A Mitch Johnson-like enigma. Naturally introverted, he’s supposed to lead the attack, and sometimes does it very well. On his day, unplayable; he’s now learned to have better control and confidence when the ball isn’t swinging, but there’s a strong possibility he’ll be innocuous in Oz, again. Check out his figures in Australia – appalling. He probably can’t be dropped, which could be a series loser, especially if England go with just four bowlers.

Steven Finn

Age: 21

Bats: R/h; Bowls: Right-arm fast-medium

Ashes Tests: 0

England’s surprise package, at just 21. Very tall (2m), he’s coached by ex-England metronome Angus Fraser, so expect high arm-action and McGrath-like line and length, with the occasional snorter, rather than frightening pace. Seems the quiet, confident type, who’ll get on with the job, not in your face. England have a plan of fast, rearing bounce, with Finn and Broad the firepower.

Likely to feature:

Eoin Morgan

Age: 25

Bats: L/h; Bowls: n/a

Ashes Tests: 0

A real find, who will surely get his chance. One of the world’s top three one-day and Twenty20 batsmen, the Irishman transferred to Tests with success: fantastic eyesight, incredibly inventive and bold (check him out on YouTube) and a great “finisher” with unflappable temperament. If someone’s not producing the runs, the noise for him to be picked will be nearly as loud as it was for Pietersen in 2005.

Monty Panesar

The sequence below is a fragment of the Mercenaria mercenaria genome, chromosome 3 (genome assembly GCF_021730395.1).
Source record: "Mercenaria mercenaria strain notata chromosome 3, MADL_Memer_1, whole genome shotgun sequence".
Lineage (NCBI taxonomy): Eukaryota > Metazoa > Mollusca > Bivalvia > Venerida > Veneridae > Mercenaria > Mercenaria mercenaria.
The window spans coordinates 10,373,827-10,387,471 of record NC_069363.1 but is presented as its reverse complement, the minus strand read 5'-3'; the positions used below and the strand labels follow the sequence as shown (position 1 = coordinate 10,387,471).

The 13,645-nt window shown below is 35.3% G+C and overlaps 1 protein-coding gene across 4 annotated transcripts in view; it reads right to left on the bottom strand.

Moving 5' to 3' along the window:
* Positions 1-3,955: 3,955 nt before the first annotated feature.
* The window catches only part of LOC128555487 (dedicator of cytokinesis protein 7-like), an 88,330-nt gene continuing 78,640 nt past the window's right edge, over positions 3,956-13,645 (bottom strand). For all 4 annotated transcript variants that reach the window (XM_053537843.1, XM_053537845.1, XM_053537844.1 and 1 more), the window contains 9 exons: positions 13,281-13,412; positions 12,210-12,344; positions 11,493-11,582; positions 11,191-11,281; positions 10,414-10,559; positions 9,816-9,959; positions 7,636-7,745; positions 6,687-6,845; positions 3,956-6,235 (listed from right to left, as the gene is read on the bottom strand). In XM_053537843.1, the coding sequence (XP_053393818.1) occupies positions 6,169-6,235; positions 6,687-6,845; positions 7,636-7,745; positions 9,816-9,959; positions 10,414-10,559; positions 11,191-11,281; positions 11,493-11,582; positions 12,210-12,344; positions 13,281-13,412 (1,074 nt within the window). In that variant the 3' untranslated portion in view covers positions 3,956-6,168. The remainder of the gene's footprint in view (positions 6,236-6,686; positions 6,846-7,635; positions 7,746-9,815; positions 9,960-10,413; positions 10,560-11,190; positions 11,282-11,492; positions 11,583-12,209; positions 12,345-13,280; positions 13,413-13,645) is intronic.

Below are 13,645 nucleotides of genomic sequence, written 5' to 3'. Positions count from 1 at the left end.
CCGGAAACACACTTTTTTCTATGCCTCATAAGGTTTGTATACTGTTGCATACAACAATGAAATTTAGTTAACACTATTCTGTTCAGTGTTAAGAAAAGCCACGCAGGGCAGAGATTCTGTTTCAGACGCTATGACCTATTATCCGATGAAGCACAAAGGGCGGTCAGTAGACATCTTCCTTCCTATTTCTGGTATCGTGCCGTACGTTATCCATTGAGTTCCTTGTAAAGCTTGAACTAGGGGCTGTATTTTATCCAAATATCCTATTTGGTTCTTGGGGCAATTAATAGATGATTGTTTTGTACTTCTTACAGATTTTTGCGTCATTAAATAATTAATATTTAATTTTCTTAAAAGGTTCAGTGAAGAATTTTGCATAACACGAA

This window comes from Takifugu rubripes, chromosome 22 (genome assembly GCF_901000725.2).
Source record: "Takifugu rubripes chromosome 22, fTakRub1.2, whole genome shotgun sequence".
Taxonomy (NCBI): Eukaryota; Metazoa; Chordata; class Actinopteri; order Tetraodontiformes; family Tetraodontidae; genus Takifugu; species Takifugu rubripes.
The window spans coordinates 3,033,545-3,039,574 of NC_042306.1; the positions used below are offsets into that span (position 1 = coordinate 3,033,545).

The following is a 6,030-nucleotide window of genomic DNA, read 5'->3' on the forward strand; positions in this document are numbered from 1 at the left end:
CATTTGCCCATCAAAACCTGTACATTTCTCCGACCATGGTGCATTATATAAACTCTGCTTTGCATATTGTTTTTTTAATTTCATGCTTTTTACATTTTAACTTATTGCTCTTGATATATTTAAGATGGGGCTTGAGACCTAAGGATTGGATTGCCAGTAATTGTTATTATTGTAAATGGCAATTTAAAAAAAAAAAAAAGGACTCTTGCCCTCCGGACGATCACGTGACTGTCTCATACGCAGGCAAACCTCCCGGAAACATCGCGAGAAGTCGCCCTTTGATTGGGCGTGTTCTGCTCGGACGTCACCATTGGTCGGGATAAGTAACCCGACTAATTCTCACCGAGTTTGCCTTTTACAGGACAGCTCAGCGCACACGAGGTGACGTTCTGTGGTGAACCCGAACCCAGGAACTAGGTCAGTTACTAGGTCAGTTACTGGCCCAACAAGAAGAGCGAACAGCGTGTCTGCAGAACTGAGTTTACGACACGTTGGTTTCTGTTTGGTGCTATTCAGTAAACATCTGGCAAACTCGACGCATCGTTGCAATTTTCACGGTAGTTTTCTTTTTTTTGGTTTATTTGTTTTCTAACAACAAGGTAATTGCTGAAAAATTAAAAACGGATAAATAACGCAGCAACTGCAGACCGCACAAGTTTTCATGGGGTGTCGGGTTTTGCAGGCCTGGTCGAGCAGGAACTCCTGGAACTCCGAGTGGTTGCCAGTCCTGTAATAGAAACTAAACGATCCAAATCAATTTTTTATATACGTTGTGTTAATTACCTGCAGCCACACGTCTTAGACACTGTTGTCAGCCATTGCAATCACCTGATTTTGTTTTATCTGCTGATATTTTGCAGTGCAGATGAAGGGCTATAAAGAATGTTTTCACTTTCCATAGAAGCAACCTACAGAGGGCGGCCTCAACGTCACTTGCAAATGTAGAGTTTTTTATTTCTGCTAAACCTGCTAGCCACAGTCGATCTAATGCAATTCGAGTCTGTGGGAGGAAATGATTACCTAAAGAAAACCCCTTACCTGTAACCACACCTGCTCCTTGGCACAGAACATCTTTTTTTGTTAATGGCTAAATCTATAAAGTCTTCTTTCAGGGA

Age: 28

Bats: L/h; Bowls: Left-arm orthodox spin

Ashes Tests: 4

Panesar’s star plunged to earth after 2007, caused by predictable, flat, defensive bowling, and a total folding of confidence that even saw his captain setting his fields for him. He’s now changed counties to Sussex, where he flowered again, taking lots of domestic wickets last season. He’s the only current England bowler with any success in Australia, and would be a noble substitute if Swann got injured.

Bubbling under

Tim Bresnan

Age: 25

Bats: R/h; Bowls: Right-arm fast-medium

Ashes Tests: 0

Your standard burly, hard-working Yorkshireman, Bresnan’s control has impressed in limited-overs, but doubts remain over his class in Tests, and he’ll only feature if England decide on a five-man attack.

Chris Tremlett

Age: 29

Bats: R/h; Bowls: Right-arm medium-fast

Ashes Tests: 0

A like-for-like injury replacement for one of the tall quicks, beanpole Tremlett (2m) was a young prospect whose lack of confidence and regular injury undermined him. On his day, superb, and Shane Warne, who has captained him at domestic level, rates him enormously.

Steve Davies (Wkt)

Age: 24

Bats: L/h; Bowls: n/a

Ashes Tests: 0

The second wicketkeeper is both a very skilled glovesman and, like Prior, an aggressive, effective batsman. Yet to make his Test debut, he has many domestic runs to his name.